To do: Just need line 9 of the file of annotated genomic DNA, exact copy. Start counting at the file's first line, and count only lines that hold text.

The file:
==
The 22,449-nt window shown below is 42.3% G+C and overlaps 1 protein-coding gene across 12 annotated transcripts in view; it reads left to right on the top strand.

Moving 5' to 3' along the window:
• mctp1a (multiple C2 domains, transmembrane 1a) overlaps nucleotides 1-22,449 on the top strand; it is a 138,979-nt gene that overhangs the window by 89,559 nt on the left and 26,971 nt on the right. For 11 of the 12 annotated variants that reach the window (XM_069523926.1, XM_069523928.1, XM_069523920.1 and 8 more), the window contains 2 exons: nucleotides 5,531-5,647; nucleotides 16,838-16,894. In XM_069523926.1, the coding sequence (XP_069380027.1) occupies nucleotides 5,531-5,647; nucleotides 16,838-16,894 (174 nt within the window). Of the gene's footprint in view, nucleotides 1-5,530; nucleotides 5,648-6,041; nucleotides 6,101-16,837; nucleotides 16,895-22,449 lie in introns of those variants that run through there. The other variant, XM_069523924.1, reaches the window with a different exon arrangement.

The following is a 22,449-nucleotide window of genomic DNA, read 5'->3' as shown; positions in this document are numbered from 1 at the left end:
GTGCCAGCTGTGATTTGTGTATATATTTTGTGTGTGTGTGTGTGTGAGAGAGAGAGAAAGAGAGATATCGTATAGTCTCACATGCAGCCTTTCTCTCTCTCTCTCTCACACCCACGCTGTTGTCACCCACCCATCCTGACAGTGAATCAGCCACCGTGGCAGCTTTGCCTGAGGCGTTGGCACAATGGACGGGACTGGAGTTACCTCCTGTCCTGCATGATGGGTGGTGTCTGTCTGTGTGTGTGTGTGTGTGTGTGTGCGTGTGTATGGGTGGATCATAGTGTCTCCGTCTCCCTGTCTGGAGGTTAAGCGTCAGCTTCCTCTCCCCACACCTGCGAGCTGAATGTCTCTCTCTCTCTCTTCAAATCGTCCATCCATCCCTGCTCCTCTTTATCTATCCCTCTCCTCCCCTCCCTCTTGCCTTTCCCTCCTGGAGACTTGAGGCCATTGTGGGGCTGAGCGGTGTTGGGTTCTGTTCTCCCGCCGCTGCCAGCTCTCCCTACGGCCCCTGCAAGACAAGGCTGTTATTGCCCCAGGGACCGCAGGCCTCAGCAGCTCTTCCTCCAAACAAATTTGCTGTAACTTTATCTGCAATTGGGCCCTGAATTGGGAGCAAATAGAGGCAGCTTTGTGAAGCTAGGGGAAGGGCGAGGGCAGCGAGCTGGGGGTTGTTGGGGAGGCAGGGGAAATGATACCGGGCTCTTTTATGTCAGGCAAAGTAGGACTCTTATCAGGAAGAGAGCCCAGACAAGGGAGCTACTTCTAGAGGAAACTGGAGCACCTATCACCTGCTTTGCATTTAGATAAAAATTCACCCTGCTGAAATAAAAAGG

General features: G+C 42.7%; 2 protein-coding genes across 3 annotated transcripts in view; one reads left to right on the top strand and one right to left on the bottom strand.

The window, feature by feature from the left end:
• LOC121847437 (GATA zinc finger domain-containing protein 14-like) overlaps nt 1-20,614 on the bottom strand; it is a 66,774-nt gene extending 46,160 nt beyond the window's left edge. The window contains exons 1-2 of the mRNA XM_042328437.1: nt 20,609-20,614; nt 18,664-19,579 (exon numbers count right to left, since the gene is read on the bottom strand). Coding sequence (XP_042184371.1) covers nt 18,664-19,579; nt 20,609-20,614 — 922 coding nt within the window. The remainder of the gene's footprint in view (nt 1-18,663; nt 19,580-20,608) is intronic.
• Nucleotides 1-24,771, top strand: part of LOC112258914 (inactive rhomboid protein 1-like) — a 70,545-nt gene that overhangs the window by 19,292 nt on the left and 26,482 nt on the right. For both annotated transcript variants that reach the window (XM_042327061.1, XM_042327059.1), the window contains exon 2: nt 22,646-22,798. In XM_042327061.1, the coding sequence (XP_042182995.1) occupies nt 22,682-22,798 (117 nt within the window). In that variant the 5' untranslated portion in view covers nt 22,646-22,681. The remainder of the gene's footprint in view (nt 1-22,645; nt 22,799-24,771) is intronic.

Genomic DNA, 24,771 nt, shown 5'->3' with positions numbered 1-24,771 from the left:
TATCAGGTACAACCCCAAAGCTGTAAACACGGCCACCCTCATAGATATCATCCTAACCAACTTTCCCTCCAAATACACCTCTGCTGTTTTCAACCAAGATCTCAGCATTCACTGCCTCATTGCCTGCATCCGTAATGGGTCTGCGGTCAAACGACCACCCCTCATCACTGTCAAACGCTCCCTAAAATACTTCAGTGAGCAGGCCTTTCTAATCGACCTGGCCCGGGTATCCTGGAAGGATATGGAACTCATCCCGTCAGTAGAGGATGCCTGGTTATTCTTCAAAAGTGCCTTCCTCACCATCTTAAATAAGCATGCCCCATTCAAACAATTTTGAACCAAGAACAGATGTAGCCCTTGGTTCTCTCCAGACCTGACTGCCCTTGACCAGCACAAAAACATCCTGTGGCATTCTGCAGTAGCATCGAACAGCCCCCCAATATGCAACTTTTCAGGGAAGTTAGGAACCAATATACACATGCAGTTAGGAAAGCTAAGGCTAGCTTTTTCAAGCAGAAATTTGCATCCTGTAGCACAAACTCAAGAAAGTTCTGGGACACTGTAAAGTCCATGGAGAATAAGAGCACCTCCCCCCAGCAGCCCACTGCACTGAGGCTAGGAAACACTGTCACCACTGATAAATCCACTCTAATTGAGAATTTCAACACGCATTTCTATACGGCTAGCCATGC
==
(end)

• Nucleotides 1-24,771, top strand: part of LOC112258914 (inactive rhomboid protein 1-like) — a 70,545-nt gene that overhangs the window by 19,292 nt on the left and 26,482 nt on the right. For both annotated transcript variants that reach the window (XM_042327061.1, XM_042327059.1), the window contains exon 2: nt 22,646-22,798. In XM_042327061.1, the coding sequence (XP_042182995.1) occupies nt 22,682-22,798 (117 nt within the window). In that variant the 5' untranslated portion in view covers nt 22,646-22,681. The remainder of the gene's footprint in view (nt 1-22,645; nt 22,799-24,771) is intronic.